Bantaba in Cyberspace
Bantaba in Cyberspace
Home | Profile | Register | Active Topics | Active Polls | Members | Private Messages | Search | FAQ | Invite a friend
Save Password
Forgot your Password?

 All Forums
 Education Forum
 New Topic  Reply to Topic
 Printer Friendly
| More
Author Previous Topic Topic Next Topic  


11548 Posts

Posted - 22 Jul 2023 :  16:39:37  Show Profile Send Momodou a Private Message  Reply with Quote
By Dembo Fatty

The oxford Learner’s Dictionary defines hope as: “to want something to happen and think it is possible”. I had always thought that hope meant to want something to happen but I never realized it also has to be something one thinks is possible. So, is it fool hardy to hope in the face of impossibility or hope for the impossible?

Then again, I realized that impossibility is relative and quite difficult to grasp and define. What may look impossible to one group or individual is possible in another group or to another individual and the difference is a measure of one’s commitment.

In my formative years, sitting by the fires with elders especially during the harmattan season and grannies outdoing each other in story telling competitions while we listened and at the same time warmed our small frames, I learnt in one story the doctrine of the wolf. That whatever one sees and likes, is always within one’s grasp and that getting it is directly proportional to how determined one is. The wolf always had that unsettling role in many of the stories: mischievous, greedy but above all daring.

Similarly, the story of David and Goliath comes to my mind and I pondered why David stood his ground while everyone was running given the might and size of his opponent. David saw what his people did not see. While his people saw Goliath as too big to fight, David saw Goliath as too big to miss and so when he struck, it was fatal. Hope it was, that made him stood his ground. Was it possible?

Yes, it was from David's perspective but not his people. So, if we go back to our definition , hope has to include an element of possibility otherwise hope is nothing but a shadowy dream; an abstract devoid of substance and incapable of being converted into tangible or actionable thought at the bare minimum.

Since the beginning of time, what has sustained the human race is nothing but hope- the hope that better things are yet to be discovered. But humans never hoped while sitting and doing nothing. They hoped but also put in efforts to realize the dreams.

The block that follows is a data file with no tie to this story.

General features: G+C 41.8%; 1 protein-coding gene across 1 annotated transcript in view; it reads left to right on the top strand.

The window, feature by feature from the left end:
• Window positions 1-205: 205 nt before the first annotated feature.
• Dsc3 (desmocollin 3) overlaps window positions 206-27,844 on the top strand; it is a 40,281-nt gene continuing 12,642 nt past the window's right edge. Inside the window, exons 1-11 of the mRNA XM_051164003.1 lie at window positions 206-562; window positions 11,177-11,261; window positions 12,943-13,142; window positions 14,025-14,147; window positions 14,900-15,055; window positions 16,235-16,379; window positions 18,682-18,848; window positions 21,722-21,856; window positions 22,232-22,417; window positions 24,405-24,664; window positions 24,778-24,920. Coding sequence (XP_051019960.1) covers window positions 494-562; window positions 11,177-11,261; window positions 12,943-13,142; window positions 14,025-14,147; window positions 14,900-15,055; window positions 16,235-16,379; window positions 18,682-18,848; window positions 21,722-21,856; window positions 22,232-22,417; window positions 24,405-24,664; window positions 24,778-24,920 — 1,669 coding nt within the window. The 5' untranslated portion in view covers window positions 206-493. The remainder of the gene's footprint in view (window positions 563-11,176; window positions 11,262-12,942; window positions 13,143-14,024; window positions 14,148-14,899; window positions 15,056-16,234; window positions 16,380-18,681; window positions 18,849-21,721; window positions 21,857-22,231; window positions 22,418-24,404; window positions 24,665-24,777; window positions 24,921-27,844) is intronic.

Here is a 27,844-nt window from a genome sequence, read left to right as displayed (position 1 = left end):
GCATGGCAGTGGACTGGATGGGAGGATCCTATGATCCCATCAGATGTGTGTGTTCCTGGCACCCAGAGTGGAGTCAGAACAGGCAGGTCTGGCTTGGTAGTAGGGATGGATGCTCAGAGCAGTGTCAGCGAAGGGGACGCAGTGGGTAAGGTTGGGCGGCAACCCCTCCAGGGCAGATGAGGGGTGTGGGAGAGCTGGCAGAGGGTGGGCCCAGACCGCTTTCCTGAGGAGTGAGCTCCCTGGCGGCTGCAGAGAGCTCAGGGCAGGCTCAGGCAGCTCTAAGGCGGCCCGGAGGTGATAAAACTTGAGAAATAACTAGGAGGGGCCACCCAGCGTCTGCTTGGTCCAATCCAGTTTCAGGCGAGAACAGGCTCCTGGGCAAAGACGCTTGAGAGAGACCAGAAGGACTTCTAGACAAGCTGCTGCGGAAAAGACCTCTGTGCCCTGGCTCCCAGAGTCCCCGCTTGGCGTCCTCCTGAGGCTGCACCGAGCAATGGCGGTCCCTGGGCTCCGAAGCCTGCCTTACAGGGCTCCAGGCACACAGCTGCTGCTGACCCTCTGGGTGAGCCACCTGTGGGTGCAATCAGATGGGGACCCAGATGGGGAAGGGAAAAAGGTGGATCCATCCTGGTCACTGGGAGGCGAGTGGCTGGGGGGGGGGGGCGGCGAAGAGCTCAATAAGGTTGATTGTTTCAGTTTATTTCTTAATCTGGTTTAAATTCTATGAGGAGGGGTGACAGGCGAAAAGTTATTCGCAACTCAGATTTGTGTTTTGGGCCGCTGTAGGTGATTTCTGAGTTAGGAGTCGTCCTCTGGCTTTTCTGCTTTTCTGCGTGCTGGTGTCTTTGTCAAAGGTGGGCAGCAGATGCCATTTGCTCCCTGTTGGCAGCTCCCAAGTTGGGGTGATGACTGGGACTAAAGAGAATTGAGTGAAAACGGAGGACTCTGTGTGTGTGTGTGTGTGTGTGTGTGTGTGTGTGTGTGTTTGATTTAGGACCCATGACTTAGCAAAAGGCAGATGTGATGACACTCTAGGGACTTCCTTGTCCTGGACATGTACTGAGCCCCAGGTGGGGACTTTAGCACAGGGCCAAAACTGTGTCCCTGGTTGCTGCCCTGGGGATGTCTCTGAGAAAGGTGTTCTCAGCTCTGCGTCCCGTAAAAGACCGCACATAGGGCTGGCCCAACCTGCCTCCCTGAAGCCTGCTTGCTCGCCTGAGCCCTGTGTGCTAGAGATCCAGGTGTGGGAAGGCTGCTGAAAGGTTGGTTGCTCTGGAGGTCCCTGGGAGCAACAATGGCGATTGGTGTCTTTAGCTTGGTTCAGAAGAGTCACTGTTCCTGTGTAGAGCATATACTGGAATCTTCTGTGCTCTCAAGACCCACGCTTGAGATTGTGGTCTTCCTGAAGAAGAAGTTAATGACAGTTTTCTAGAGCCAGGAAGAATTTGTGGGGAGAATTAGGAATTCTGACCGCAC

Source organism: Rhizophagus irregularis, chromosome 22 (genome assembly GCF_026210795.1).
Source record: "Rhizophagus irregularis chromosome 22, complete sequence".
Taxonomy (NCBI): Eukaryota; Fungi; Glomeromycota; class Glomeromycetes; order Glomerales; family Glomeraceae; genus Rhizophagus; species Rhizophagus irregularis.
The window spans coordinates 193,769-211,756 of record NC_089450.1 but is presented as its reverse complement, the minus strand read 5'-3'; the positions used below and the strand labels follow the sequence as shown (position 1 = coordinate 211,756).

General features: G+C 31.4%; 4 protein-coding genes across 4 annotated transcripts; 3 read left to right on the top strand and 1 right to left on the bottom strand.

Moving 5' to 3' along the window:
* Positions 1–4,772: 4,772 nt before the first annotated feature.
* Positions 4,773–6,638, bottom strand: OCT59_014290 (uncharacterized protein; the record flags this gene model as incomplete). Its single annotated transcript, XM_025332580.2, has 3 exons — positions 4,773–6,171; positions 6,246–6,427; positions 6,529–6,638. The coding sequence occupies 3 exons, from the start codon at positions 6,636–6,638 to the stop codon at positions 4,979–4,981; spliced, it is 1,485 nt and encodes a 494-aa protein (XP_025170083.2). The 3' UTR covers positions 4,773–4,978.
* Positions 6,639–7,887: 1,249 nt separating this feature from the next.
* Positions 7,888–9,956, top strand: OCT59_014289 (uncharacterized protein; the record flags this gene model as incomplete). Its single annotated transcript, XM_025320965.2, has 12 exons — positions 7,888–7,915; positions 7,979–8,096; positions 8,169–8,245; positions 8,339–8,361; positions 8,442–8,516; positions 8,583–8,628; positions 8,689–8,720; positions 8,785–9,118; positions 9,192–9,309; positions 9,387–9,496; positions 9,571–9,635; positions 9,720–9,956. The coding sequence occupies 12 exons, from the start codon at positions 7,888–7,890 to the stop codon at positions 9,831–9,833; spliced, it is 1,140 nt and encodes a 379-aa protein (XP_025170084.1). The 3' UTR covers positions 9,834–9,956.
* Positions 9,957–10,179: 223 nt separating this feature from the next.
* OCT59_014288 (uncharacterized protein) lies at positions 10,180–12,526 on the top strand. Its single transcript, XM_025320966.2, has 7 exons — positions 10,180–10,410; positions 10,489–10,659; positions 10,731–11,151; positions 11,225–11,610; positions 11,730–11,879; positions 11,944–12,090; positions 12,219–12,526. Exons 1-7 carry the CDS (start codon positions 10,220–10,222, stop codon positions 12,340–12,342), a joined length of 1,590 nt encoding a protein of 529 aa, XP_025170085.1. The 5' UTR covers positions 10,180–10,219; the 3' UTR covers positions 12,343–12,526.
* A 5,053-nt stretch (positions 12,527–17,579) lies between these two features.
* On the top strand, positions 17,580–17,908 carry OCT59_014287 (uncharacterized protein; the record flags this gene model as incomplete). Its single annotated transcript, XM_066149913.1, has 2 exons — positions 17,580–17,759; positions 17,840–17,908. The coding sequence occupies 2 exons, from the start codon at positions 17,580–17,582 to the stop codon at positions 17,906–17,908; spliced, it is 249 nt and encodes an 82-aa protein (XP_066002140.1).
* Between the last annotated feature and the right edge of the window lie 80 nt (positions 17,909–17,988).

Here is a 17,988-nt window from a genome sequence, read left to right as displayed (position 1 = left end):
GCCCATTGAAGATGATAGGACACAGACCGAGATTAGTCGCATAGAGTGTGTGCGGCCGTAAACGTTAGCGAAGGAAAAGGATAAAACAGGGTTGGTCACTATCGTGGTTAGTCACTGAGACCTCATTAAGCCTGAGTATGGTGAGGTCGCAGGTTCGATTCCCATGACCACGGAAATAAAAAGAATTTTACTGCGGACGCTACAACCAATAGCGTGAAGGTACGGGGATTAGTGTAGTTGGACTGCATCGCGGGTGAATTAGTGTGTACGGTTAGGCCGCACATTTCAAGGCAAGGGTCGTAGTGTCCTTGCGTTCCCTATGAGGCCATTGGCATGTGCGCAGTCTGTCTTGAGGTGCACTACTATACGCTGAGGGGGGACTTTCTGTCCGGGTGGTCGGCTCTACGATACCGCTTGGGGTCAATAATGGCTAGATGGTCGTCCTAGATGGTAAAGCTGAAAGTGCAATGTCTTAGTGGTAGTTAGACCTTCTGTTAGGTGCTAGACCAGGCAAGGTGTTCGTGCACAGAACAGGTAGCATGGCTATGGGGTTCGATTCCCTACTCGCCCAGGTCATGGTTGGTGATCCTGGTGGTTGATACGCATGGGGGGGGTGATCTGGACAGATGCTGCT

Failure was always a spitting distance away but that did not deter them because failure is a sign that someone tried to do something different but at the same time, failure provided valuable lessons that became “prior art” if I may borrow a leaf from a discipline called Intellectual Property.

You might be wondering why I am meandering around the definition of hope. It is one of the most important words in any language. It’s the very essence of human existence.
To want to see something happen and convinced that it was possible has been an inherent ingredient in the drive to advancement of human civilization.

A people who have for nearly 149 years been subjugated to the whims and caprices of a foreign empire, who were never invited in the first place, their desire for independence must have been based on hope that better days were ahead of them. Hope that by being free, they could steer their destiny to the safe shores of prosperity for all guided by the fundamental and the inalienable rights to life, liberty and protection of the state.

Foreign interest in what is today Gambia dates as far back as 1446 when the Portuguese arrived on our shores although there are early accounts of the French in our neck of our woods a century earlier. The Portuguese were later followed by the Courlanders who in 1661 set up a colony on St. Andrews Island and built Fort Jacob but later lost it to the British in 1664 when the Courland King Jacob was held captive by the Swedish army and they lost most of their influence in not only in Gambia but in Tobago in the Caribbean. St. Andrews Island was later renamed James Island by the British. From then on, the British continued some level of presence up until 1970 when we became a Republic.